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Physiological, performance, and subjective effects of eight computer input devices at a standing computer workstation
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This study compared eight non-keyboard input devices in conjunction with a standing fatigue study. The rapid growth in the use of graphical user interfaces (GUI's) has caused an increase in the use of nonkeyboard input devices. Further, the limited amount of literature available on non-keyboard input devices, especially studying standing input device usage, has caused concern about the increased usage. Eight subjects (4 male and 4 female) used each of the eight input devices (IBM Options mouse, Logitech Sensa mouse, Microsoft mouse 2.0, Logitech Trackman trackball, MicroSpeed trackball, Logitech Portable trackball, Glidepoint touch pad, and PC Stylus mouse pen) for two hours on each of two consecutive days. This study used physiological, performance, and subjective measures to determine differences between the input devices. The physiological measures used included the following: finger tip temperature, hand temperature, forearm temperature, arm volume, systolic and diastolic blood pressures, median nerve conduction velocity, and finger tip vibration sensitivity. The performance measure used was a simple tracking test with three different target presentation speeds, Subjective measures included perceived levels of pain and discomfort (body part discomfort survey), a specific input device features survey and an overall ranking. The following measures showed statistical significance for individual input devices: arm volume, all three presentation speed tracking performance tests, the input device features survey, and overall ranking. Further analysis showed significance for input device types (mice, trackballs, and 'others') for all of these measures except arm volume. The other measures taken during the experiment (arm, hand, and finger temperature, systolic and diastolic blood pressure, vibration sensitivity, nerve conduction time, and body part discomfort), while not showing strict statistical significance for the different devices, all indicated trends away from zero and may be indicators of work load or fatigue. Throughout the experiment, mice were shown to be superior to the other input devices in both performance and preference. There was, however, no one mouse clearly better than the rest. The best trackball was the Logitech Trackman, with performance and preference ratings often not significantly different from the mice.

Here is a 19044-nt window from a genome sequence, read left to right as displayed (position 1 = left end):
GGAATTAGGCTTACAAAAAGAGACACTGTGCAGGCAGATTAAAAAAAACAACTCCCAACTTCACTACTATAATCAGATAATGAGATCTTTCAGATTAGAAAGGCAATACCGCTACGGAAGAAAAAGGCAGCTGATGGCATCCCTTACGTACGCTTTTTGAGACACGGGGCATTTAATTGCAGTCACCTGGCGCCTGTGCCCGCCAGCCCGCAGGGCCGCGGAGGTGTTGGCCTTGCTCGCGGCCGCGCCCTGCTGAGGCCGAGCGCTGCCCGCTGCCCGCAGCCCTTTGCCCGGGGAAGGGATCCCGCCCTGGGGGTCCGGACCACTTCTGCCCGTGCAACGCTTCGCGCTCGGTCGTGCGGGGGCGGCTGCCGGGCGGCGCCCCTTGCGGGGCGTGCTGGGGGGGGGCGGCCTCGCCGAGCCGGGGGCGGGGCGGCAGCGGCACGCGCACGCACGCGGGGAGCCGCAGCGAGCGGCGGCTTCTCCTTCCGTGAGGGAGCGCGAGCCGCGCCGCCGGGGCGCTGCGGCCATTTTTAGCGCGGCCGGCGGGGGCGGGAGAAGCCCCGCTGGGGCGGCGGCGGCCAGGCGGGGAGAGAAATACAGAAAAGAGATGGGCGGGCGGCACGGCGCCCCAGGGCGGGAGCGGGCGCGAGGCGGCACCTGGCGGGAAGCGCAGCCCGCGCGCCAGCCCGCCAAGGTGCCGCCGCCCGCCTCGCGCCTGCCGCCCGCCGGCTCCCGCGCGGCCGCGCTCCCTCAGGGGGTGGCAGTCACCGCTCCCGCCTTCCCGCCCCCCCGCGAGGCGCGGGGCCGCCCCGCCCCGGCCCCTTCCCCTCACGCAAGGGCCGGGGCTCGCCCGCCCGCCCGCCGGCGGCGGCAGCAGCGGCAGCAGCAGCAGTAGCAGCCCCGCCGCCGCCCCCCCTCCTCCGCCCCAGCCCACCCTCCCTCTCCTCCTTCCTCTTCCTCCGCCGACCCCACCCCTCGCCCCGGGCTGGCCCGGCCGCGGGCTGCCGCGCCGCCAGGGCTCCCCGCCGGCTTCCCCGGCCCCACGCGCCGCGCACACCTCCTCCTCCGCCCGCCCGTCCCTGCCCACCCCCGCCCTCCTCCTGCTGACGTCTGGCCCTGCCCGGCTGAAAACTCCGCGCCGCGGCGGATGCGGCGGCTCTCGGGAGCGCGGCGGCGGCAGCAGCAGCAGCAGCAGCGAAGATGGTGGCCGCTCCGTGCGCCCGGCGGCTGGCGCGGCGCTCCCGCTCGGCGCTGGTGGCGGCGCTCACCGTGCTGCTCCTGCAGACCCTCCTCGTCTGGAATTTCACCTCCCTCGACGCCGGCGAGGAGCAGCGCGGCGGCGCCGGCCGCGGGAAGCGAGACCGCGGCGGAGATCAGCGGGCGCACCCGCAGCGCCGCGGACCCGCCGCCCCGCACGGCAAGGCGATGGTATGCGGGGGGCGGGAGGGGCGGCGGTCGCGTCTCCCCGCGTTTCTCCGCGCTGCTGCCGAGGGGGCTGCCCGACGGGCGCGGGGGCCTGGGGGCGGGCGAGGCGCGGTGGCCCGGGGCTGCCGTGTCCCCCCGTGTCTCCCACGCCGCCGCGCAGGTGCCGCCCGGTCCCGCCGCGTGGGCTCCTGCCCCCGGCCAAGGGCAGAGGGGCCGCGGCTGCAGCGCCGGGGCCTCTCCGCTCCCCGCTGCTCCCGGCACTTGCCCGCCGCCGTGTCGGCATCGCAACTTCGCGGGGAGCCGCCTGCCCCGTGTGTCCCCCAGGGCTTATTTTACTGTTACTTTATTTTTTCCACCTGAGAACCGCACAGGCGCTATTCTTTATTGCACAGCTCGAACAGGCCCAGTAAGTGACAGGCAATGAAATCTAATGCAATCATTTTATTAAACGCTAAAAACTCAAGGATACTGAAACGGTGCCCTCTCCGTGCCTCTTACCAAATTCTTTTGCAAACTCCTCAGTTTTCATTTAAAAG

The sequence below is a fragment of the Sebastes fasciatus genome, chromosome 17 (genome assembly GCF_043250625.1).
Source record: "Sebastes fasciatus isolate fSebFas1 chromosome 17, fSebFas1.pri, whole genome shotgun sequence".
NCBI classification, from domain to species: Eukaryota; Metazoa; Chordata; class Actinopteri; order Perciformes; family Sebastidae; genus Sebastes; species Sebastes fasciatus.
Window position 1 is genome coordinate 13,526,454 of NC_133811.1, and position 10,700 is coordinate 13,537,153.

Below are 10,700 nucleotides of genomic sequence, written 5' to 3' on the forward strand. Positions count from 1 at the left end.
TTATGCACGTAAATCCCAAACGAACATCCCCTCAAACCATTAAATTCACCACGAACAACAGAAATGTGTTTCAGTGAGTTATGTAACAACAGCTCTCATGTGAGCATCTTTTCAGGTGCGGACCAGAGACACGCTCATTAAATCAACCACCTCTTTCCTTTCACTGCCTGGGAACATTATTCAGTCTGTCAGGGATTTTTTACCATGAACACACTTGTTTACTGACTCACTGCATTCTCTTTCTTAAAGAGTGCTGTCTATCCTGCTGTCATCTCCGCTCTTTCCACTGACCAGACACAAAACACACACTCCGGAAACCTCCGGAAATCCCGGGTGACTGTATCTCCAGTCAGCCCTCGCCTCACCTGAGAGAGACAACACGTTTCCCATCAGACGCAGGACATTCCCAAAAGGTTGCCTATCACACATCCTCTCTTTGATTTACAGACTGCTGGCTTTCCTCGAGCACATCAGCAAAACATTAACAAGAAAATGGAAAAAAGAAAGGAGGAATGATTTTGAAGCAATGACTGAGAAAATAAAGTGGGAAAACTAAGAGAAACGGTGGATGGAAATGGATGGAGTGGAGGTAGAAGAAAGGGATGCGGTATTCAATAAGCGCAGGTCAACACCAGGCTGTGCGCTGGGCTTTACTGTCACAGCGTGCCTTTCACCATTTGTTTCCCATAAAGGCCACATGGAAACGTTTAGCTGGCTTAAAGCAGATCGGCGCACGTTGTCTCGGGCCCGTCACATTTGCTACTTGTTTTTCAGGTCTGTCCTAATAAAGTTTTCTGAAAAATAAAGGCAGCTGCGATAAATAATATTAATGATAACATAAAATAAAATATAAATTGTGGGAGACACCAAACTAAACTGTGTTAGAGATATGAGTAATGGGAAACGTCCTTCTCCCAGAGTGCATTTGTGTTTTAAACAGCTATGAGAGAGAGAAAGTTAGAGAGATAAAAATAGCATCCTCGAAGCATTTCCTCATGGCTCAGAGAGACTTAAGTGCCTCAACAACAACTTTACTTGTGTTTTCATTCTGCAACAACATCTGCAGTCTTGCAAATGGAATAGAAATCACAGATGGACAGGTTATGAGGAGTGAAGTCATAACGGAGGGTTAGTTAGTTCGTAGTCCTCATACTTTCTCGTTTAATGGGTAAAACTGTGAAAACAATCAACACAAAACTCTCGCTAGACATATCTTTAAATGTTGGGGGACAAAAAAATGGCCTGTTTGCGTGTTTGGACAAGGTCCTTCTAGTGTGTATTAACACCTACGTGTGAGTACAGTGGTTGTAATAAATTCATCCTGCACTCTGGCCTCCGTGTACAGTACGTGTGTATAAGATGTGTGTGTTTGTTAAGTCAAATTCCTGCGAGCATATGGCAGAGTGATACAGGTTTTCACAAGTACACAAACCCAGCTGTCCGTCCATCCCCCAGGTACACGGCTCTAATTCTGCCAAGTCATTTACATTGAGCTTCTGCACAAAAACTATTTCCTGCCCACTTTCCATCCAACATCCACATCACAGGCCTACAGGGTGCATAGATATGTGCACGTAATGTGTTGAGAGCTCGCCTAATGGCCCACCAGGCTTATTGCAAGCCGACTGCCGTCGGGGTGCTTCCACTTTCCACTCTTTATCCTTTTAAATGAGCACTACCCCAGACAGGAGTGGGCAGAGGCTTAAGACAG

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Steelquist, John Forrest (1996). Physiological, performance, and subjective effects of eight computer input devices at a standing computer workstation. Master's thesis, Texas A&M University. Available electronically from
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